The above review of this question of overhaul and repair is of course only a summary one, and the final reports will give all of the necessary details.

     An examination of the detailed reports that come in will show that the anti-submarine warfare is being carried on with renewed energy. There is a regular little warfare going on in the Heligoland Bight pretty nearly all the time. They have embarrassed the Germans so considerably that it has been a good while since any of the passages through the minfields have been used by submarines.7 They are now laying a second minefield in the Cattegat8 and British mine laying submarines are at work nearly all the time in the Bight. The Channel itself has not been used for a considerable time by any of the large submarines. There has been no increase in the number of submarines operating to the westward of the British Isles. The operations are, generally speaking, in the Channel and in the Irish Sea. Convoys when formed at sea are very seldom attacked. An incoming convoy usually reaches port without very much molestation. The trouble comes generally in forming convoys by isolated ships coming along the coast to the point of rendezvous. There are not enough destroyers to convoy these.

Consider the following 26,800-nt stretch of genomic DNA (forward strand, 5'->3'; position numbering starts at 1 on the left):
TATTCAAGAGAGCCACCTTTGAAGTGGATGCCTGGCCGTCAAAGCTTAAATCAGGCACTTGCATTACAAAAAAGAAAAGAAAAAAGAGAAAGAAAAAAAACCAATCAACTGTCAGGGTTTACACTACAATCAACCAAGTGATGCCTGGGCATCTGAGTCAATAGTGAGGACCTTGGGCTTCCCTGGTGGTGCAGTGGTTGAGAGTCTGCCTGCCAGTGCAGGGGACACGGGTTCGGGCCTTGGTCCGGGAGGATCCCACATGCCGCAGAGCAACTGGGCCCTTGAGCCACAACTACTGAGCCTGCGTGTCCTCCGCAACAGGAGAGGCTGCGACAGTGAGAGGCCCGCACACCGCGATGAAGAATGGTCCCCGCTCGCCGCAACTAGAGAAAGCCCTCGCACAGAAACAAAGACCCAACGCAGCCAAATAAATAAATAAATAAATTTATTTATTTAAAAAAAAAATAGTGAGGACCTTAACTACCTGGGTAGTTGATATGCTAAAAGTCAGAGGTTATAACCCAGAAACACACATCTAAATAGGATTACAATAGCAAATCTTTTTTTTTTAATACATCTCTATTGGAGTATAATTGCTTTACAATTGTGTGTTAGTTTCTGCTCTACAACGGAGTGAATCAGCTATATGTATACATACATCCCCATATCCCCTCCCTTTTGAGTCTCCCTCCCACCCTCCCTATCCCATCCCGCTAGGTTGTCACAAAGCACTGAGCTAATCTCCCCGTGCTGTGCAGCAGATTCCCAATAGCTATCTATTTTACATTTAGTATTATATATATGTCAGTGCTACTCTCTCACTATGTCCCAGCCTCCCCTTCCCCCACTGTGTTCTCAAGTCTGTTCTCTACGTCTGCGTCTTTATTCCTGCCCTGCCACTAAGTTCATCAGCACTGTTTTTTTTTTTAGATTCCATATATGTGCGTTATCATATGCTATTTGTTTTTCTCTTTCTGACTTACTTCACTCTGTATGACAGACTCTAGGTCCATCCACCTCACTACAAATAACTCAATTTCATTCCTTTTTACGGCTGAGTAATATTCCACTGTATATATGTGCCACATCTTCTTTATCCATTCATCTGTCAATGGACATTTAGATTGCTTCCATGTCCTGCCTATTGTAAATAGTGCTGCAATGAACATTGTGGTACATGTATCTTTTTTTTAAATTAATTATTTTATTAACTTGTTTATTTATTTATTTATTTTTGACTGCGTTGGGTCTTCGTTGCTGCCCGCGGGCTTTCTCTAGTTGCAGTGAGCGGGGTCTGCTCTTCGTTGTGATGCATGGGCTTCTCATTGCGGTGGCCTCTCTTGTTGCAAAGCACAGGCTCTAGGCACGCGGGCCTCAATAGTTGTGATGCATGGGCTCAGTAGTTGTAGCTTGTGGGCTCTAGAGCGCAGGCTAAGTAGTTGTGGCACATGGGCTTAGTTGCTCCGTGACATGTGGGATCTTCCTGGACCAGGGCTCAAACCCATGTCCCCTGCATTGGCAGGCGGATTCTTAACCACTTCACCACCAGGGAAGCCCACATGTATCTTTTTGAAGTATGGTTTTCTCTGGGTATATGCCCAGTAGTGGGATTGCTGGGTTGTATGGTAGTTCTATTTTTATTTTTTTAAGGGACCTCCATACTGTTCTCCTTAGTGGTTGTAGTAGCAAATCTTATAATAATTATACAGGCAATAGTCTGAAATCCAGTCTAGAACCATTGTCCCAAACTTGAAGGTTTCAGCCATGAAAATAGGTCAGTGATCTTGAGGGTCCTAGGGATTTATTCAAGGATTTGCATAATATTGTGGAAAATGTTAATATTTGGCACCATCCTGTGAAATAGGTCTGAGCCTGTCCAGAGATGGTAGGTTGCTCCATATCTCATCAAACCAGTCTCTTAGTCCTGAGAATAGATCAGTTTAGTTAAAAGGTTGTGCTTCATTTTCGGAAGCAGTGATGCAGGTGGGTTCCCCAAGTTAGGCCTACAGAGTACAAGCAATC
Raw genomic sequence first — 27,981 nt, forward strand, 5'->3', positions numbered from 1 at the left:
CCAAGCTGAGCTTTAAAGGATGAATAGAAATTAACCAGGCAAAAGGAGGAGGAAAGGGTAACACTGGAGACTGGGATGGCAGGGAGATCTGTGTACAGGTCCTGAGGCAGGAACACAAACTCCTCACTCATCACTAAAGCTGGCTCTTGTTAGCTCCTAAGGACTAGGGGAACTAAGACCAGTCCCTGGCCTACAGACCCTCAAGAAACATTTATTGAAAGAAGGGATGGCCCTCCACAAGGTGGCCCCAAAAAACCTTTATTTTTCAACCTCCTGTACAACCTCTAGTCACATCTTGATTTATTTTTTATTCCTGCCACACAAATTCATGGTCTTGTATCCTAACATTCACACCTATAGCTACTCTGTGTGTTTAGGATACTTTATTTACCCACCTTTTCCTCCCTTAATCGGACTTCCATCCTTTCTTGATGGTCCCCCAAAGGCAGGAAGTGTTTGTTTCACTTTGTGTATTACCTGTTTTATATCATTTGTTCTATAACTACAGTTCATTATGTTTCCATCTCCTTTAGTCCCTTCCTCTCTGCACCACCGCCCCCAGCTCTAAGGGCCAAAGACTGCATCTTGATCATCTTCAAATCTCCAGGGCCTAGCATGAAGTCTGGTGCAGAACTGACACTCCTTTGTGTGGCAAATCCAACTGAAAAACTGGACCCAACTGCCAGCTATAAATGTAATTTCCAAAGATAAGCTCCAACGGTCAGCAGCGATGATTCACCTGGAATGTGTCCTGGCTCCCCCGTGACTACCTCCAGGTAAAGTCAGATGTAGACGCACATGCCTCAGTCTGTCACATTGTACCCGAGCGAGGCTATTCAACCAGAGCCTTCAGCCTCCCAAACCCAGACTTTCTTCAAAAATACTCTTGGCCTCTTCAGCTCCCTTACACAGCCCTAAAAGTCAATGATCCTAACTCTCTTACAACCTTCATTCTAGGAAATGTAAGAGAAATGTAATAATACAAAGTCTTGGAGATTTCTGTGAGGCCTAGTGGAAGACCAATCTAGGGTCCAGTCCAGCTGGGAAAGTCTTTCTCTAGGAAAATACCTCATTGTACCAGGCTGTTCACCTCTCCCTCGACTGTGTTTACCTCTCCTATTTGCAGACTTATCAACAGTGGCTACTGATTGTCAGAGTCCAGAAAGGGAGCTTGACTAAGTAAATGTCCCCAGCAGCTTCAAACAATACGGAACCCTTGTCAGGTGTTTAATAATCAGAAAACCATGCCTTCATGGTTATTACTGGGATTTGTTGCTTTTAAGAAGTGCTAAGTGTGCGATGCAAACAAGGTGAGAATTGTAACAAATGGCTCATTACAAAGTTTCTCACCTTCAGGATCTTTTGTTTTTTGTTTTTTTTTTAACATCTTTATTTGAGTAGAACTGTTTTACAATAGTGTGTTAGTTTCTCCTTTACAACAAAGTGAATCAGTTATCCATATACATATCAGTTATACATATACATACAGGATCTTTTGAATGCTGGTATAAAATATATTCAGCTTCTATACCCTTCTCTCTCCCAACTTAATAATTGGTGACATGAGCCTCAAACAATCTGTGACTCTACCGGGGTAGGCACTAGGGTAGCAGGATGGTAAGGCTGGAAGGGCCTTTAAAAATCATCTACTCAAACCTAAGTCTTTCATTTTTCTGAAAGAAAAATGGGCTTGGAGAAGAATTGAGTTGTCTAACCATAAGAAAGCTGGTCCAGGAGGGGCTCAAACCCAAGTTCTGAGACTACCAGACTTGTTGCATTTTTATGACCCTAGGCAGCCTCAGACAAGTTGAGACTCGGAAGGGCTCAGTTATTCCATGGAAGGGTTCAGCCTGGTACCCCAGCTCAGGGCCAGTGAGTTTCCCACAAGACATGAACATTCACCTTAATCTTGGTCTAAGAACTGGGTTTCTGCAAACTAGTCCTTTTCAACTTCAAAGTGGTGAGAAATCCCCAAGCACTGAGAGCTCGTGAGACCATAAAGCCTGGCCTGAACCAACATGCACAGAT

A small scale map on which are shown the submarines operating at any particular time in the Channel and the Irish Sea makes it look as though it would be easy to send out some destroyers and chase them away. You often hear people make remarks to this effect. This is because they lose sight of the very essential fact that a submarine can see a destroyer at a distance that is three or four times greater than the destroyer can see the submarine. This enables the latter to get out of the way until the danger is passed.

     As I have said in a previous letter9 the hope of the future resides in the efficiency of the listening devices, and a sufficient number of vessels to constitute hunting squadrons that can scout for and pick up the submarines by sound and thereafter not let go of them until they have been driven to the bottom or brought to the surface. There is considerable encouragement from recent reports of the success of these implements. The other day a British destroyer is reported as having followed a submarine for six hours by sound and finally attacked her by depth charges, and it is believed that she was destroyed.10

     What we need as soon as they can possibly be provided is more destroyers and more submarine chasers, all fitted with the latest listening devices. I believe that the American devices that were sent over here recently are more efficient than any other they have over here and we are particularly anxious to get them thoroughly tried out under the command of our own people. This will be done in the immediate future with trawlers that will be placed under the direction of the two American destroyers that are fitted with the latest devices. This may succeed better than we anticipate, because the trawlers are not very efficient boats for this service. I believe we will do better work with the 110 footers.11